fostering intercommunal integration and supporting all the victims of violence,

    promoting equality of life-chances and securing social inclusion,

    pursuing sustainable economic development and reducing unemployment,

    reducing mortality and morbidity and improving public health,

    raising educational achievement and skills attainment,

    enhancing physical mobility and the environmental fabric, and

    maximising Northern Ireland’s links to the rest of the world.

    It is hard to imagine many issues likely to fall outside these seven goals, though they of course raise themselves big issues to discuss. What we are talking about is a collective developmental effort, which can address the under-performance of Northern Ireland in a range of key areas during its 30 years of conflict. The first minister’s speeches to the Vital Voices conference on May 13th 1999 and in Omagh on August 23rd indeed signalled this kind of direction, with his talk of under-achievement, standards and ‘regeneration’. Government by policy goals lends itself to the ‘brigading’ of ministers and officials around each objective (Leicester and Mackay, 1998: 21), under the co-ordination of the first and deputy first minister.

  • Assisting public engagement
  • By focusing on a discrete number of policy goals, it will be possible for the Executive Committee to make clear to a sceptical public just what it intends to do, in a manner which is widely understood and which inspires public engagement. It can then initiate a broad public debate about priorities, and learn from that debate, revising the policy goals in the process. The alternative approach would be for the parties to negotiate a programme behind closed doors–with all the attendant obscure fudges–and dump a huge, impenetrable volume into the public domain. This would be to invite opposition and cynicism. And bearing in mind the programme is to be subject to annual amendment, a successful initial consultation around the programme would be crucial to the success of debate around its subsequent iterations.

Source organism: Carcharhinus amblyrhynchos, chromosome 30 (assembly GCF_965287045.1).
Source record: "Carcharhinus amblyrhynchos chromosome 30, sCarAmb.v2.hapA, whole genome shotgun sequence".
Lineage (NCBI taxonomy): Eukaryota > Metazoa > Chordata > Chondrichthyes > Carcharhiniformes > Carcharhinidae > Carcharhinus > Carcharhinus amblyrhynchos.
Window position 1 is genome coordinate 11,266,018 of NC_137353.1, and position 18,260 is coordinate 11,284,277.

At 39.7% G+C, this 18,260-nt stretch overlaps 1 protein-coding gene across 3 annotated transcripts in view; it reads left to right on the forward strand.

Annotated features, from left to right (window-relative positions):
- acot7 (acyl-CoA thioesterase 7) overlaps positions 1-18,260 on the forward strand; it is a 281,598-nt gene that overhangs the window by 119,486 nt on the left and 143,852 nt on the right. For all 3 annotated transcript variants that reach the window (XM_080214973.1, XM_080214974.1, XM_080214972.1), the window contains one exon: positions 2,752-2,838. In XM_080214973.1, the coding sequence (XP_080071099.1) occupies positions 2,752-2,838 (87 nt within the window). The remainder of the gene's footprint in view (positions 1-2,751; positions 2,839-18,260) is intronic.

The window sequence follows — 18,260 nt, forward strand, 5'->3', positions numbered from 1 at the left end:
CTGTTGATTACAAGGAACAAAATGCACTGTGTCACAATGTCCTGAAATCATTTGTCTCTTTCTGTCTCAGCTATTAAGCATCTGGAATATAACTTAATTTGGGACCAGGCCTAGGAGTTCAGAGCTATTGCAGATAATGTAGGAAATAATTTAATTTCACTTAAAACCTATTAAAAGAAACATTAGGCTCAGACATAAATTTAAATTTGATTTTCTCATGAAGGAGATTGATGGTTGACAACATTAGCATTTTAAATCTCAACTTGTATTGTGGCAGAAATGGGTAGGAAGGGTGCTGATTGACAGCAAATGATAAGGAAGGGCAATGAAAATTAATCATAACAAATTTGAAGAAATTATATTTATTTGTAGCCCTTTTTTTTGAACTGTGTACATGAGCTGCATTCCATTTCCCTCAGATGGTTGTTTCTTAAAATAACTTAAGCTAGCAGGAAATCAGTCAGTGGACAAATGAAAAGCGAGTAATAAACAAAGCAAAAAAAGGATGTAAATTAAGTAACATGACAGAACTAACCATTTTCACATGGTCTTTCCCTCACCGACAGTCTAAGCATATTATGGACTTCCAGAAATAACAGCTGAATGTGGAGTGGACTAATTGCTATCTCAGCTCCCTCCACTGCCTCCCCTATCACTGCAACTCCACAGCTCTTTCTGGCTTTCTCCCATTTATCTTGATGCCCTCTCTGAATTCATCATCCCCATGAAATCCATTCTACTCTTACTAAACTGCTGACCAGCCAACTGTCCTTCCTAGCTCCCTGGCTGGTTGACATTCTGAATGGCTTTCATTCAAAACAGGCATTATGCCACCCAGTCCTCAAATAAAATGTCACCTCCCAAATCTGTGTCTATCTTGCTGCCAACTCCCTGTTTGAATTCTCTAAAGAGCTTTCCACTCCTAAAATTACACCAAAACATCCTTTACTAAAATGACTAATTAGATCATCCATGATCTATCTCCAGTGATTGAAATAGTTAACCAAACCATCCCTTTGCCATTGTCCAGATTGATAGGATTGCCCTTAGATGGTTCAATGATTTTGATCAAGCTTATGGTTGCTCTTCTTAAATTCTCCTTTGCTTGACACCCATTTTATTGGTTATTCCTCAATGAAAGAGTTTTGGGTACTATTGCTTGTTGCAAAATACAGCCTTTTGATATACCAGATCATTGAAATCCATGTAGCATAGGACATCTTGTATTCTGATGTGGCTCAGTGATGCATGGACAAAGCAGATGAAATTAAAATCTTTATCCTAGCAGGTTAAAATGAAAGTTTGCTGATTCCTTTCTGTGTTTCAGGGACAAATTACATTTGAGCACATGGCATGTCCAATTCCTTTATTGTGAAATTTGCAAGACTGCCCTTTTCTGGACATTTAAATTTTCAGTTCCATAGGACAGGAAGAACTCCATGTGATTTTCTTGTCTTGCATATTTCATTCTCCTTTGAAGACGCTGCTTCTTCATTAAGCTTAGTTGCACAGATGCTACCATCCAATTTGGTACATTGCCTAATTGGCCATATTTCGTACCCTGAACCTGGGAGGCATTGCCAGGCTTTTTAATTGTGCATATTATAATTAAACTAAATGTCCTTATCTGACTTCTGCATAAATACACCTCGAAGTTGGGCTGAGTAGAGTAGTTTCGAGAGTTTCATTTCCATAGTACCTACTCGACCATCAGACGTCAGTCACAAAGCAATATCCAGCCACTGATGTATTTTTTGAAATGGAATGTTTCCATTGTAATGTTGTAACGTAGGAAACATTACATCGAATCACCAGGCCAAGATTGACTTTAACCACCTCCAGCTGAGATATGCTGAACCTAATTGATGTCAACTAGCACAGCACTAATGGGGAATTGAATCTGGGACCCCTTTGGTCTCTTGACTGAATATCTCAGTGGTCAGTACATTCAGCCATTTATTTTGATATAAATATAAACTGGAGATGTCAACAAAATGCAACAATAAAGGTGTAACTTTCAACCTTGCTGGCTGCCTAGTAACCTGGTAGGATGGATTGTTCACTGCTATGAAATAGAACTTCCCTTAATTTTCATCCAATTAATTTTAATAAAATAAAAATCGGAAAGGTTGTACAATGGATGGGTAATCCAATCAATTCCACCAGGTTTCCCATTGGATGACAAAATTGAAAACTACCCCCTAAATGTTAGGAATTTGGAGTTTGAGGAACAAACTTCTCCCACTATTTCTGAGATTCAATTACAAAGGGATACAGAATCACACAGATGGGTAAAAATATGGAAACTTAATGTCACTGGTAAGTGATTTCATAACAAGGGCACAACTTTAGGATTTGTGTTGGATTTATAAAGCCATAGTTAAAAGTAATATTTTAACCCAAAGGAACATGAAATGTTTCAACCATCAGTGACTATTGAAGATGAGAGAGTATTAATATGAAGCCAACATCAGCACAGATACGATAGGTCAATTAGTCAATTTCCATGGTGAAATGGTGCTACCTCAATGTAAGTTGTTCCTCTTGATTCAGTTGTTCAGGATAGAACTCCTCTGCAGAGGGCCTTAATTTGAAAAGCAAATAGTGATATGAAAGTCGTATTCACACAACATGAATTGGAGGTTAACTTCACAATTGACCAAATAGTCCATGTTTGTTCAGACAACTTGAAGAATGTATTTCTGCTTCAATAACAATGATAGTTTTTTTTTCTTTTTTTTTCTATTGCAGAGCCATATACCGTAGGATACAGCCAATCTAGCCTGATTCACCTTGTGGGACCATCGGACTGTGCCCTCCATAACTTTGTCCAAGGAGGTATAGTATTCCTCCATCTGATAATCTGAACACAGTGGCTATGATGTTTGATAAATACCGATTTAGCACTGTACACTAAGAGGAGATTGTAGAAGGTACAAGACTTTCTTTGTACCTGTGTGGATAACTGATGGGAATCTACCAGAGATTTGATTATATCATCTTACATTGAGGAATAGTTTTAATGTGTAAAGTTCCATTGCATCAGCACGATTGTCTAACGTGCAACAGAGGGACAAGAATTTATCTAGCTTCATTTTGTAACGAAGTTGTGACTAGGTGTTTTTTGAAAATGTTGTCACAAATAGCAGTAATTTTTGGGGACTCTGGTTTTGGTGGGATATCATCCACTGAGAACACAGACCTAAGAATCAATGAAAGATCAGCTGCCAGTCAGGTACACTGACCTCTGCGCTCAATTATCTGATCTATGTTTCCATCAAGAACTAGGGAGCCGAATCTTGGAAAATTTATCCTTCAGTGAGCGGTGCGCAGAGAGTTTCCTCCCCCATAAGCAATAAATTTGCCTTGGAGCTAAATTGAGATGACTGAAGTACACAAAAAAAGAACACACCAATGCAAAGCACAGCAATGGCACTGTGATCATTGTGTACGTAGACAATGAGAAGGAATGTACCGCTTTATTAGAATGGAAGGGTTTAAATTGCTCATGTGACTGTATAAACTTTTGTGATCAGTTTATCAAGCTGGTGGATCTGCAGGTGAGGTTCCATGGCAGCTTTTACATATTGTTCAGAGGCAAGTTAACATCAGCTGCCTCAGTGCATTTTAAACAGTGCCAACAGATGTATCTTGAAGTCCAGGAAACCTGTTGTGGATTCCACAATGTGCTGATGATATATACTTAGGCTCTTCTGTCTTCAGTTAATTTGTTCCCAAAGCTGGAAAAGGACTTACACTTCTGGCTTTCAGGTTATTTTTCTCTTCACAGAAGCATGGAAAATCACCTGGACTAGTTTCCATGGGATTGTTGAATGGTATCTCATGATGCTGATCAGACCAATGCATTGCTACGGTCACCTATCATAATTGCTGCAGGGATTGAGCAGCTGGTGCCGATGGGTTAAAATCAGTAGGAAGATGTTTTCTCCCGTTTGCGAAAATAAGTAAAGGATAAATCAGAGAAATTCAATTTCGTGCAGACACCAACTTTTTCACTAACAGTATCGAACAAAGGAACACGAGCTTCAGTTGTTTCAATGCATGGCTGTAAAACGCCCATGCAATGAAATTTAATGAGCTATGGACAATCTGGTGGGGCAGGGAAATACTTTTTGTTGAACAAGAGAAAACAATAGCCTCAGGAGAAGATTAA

It is clear from the focus groups, however, that such shorthand objectives would need to be turned into instances of concrete projects to be readily appreciated. Just thinking of education, how would integrated education (by far the clearest policy desire of the focus groups) be best enhanced under the first suggested policy goal, and how would the issue of selection at 11+ be best dealt with under the fifth? The focus groups also indicated that it would be important for the new administration to deploy a political language of individual responsibility (as well as of rights) to chime with popular expectations. Again, a public debate around the programme might throw up a host of innovative project ideas (as well, no doubt, as a few off-the-wall ones).